At the T-intersection of Brown Trail, turn left.
Hardwood seedlings will come next, nurtured by the soil changes caused by pine litter (increased organic matter and subsequent moisture retention). Their large seeds are brought in by seed eating animals such as blue jays and squirrels, whose hoarding behavior inadvertently plants many a tree.
These deciduous trees will sprout and grow amidst the evergreens competing for the canopy light. This is called the "mixed forest" stage of succession. As the hardwoods reach the canopy, they will begin to shade out the sun-loving pines and cedars that will then die back, opening up the forest to more light. These hardwoods will eventually become the most dominant component of the plant community. Because of their slow growth rate, this dominance can take many years to develop.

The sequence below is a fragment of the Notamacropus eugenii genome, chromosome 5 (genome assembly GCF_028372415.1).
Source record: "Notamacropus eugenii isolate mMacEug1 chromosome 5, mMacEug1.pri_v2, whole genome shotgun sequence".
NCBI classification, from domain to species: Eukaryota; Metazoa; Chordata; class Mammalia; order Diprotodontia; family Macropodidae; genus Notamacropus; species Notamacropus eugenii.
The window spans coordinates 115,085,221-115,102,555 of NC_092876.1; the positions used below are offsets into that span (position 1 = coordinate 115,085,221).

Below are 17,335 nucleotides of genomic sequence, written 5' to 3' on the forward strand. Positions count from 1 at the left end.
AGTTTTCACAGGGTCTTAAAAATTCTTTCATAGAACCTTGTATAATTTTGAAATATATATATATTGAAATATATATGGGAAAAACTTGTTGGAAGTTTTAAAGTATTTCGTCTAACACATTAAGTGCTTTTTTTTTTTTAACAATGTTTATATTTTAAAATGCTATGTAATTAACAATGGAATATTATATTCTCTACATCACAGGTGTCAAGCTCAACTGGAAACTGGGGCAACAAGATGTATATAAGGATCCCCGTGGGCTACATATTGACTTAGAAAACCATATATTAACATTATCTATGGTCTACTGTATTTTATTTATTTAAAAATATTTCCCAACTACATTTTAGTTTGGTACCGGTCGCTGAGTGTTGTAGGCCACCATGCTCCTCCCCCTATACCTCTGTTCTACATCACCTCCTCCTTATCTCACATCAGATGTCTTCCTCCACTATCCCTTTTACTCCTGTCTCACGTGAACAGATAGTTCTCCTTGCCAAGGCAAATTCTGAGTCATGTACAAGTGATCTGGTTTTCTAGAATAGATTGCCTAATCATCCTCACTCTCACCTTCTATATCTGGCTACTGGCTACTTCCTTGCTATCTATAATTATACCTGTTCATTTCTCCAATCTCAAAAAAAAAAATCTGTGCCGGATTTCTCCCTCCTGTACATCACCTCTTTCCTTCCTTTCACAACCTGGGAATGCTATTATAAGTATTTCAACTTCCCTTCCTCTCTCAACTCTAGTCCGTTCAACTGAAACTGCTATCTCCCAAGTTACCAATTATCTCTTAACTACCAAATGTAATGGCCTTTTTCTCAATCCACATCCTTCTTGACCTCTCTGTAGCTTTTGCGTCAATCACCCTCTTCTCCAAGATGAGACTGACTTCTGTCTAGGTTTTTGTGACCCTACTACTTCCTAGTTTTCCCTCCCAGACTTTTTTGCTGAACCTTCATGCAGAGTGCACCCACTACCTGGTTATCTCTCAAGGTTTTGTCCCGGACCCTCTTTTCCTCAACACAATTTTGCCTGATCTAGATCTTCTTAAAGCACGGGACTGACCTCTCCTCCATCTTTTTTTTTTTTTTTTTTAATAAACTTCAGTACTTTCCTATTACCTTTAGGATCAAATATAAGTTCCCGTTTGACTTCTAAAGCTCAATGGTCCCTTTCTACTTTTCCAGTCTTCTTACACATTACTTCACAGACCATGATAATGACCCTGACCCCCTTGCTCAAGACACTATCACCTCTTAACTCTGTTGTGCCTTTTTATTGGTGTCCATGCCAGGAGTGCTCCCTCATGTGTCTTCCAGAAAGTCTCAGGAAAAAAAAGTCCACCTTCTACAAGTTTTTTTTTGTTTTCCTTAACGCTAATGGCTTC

Along this trail, look for stands of evergreens and deciduous hardwoods growing side by side. These mixed stands show the transition from earlier stages of succession when pines dominate to later stages of mature hardwoods.